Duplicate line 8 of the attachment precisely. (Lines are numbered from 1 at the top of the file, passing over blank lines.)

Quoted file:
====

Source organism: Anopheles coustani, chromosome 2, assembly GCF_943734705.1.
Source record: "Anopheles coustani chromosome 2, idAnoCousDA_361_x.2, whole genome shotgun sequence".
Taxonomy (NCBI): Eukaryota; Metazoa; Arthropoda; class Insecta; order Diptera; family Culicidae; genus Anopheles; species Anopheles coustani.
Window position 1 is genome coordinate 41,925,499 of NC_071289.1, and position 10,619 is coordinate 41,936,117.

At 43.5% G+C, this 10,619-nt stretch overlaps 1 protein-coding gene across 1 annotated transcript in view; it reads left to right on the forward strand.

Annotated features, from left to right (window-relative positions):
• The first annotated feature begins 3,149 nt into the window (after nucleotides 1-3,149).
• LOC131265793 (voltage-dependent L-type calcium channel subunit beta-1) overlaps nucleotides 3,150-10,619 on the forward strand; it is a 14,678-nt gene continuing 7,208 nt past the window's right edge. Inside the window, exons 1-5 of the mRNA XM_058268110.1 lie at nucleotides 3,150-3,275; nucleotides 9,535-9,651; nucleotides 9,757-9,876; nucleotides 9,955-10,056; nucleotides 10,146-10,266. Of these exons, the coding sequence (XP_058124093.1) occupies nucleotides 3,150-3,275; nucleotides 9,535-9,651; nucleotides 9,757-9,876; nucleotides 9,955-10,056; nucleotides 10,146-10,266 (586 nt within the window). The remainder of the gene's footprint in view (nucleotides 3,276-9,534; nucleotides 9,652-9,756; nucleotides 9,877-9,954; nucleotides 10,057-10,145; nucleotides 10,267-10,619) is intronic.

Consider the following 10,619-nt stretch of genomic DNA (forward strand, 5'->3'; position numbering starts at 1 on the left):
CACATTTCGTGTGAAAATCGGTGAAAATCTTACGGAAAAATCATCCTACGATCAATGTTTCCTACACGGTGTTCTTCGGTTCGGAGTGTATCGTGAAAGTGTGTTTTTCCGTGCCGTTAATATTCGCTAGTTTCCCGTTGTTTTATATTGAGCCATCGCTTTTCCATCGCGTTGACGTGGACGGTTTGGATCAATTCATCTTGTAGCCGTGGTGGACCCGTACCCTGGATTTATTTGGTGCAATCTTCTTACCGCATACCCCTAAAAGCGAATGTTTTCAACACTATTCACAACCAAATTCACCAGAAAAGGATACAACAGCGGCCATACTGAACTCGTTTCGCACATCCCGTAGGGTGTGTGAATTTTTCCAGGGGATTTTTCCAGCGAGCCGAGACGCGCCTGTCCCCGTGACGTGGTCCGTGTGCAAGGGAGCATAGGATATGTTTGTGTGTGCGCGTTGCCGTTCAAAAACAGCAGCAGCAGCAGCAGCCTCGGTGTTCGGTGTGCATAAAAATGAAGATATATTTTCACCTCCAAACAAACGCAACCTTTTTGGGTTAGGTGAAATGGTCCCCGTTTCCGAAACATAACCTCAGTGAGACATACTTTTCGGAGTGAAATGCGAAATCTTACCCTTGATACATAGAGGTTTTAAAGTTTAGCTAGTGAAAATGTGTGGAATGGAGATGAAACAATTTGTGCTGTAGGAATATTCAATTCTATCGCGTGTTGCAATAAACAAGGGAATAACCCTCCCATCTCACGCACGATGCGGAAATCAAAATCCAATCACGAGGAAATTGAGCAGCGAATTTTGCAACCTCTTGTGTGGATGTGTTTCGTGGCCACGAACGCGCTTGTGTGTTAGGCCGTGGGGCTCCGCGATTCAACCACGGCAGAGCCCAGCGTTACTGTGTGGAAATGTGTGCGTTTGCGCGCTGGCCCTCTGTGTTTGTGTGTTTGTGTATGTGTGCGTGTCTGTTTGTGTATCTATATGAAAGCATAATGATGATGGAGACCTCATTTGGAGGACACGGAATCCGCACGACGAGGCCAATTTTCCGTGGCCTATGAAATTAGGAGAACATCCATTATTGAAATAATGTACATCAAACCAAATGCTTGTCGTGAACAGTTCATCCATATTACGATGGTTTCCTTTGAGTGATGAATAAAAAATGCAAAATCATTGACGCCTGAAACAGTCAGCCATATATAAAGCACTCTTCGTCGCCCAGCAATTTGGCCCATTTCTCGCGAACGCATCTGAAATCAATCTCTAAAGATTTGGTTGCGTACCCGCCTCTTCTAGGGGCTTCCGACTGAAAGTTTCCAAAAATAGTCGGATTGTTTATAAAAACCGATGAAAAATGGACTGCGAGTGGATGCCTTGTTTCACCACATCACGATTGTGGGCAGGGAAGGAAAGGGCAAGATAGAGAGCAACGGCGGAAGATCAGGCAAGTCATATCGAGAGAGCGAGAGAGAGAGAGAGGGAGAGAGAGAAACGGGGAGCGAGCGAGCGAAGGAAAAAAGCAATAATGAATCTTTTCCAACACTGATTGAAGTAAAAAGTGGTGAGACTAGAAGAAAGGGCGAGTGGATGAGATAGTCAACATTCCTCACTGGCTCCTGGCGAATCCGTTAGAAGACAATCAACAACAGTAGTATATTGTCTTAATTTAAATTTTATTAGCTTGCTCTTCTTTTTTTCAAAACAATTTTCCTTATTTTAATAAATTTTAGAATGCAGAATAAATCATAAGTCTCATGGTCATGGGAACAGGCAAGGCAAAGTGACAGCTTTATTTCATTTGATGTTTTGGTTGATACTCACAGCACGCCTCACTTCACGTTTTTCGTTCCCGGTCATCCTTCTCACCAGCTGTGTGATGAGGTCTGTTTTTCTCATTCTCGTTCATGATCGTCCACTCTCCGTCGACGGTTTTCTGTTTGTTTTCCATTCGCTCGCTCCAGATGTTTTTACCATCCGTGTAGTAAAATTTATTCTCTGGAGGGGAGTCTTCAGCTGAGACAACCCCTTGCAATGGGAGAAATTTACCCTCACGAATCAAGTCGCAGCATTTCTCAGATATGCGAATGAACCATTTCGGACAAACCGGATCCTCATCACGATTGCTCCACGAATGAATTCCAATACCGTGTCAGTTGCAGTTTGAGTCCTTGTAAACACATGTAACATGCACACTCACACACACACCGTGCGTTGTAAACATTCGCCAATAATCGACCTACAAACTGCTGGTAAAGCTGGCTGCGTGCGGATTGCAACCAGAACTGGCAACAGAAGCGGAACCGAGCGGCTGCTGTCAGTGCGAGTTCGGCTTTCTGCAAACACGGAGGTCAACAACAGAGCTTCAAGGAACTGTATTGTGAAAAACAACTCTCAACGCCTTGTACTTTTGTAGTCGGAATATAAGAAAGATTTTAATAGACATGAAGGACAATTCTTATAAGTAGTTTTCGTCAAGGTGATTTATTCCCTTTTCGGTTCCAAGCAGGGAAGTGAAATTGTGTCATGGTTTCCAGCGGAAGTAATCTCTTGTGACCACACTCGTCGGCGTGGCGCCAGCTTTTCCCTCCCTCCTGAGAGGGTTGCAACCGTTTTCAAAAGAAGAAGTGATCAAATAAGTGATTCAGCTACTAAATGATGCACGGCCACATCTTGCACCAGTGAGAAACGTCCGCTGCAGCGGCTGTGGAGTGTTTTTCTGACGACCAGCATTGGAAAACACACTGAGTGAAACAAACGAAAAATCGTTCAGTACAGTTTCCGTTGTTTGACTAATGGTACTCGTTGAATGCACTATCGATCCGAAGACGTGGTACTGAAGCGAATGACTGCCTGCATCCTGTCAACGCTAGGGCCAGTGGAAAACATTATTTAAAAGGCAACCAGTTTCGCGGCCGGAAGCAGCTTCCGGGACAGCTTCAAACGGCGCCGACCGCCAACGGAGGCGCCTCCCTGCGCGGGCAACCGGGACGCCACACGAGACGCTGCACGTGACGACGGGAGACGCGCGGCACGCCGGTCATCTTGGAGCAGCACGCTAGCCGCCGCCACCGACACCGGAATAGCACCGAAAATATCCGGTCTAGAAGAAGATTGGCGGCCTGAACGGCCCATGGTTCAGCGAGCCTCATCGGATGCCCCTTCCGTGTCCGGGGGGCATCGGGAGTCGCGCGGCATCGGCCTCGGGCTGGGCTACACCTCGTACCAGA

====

• LOC131265793 (voltage-dependent L-type calcium channel subunit beta-1) overlaps nucleotides 3,150-10,619 on the forward strand; it is a 14,678-nt gene continuing 7,208 nt past the window's right edge. Inside the window, exons 1-5 of the mRNA XM_058268110.1 lie at nucleotides 3,150-3,275; nucleotides 9,535-9,651; nucleotides 9,757-9,876; nucleotides 9,955-10,056; nucleotides 10,146-10,266. Of these exons, the coding sequence (XP_058124093.1) occupies nucleotides 3,150-3,275; nucleotides 9,535-9,651; nucleotides 9,757-9,876; nucleotides 9,955-10,056; nucleotides 10,146-10,266 (586 nt within the window). The remainder of the gene's footprint in view (nucleotides 3,276-9,534; nucleotides 9,652-9,756; nucleotides 9,877-9,954; nucleotides 10,057-10,145; nucleotides 10,267-10,619) is intronic.